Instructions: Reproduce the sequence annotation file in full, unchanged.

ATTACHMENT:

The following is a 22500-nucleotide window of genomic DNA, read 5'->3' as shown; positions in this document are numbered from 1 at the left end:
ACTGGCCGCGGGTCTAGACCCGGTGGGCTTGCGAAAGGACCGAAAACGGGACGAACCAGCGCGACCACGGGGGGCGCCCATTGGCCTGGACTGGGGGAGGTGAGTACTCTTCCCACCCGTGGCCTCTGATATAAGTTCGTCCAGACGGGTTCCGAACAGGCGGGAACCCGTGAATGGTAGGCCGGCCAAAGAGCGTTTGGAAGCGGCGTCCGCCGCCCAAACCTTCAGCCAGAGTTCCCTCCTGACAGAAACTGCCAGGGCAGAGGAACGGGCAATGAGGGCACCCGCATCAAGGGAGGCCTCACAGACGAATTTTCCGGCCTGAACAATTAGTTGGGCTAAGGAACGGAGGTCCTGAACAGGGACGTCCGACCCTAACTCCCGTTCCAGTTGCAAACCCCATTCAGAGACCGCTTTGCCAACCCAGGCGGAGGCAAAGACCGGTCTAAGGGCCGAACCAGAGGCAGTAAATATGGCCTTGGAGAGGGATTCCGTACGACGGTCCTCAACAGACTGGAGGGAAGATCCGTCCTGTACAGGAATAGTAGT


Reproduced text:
The following is a 22500-nucleotide window of genomic DNA, read 5'->3' as shown; positions in this document are numbered from 1 at the left end:
ACTGGCCGCGGGTCTAGACCCGGTGGGCTTGCGAAAGGACCGAAAACGGGACGAACCAGCGCGACCACGGGGGGCGCCCATTGGCCTGGACTGGGGGAGGTGAGTACTCTTCCCACCCGTGGCCTCTGATATAAGTTCGTCCAGACGGGTTCCGAACAGGCGGGAACCCGTGAATGGTAGGCCGGCCAAAGAGCGTTTGGAAGCGGCGTCCGCCGCCCAAACCTTCAGCCAGAGTTCCCTCCTGACAGAAACTGCCAGGGCAGAGGAACGGGCAATGAGGGCACCCGCATCAAGGGAGGCCTCACAGACGAATTTTCCGGCCTGAACAATTAGTTGGGCTAAGGAACGGAGGTCCTGAACAGGGACGTCCGACCCTAACTCCCGTTCCAGTTGCAAACCCCATTCAGAGACCGCTTTGCCAACCCAGGCGGAGGCAAAGACCGGTCTAAGGGCCGAACCAGAGGCAGTAAATATGGCCTTGGAGAGGGATTCCGTACGACGGTCCTCAACAGACTGGAGGGAAGATCCGTCCTGTACAGGAATAGTAGT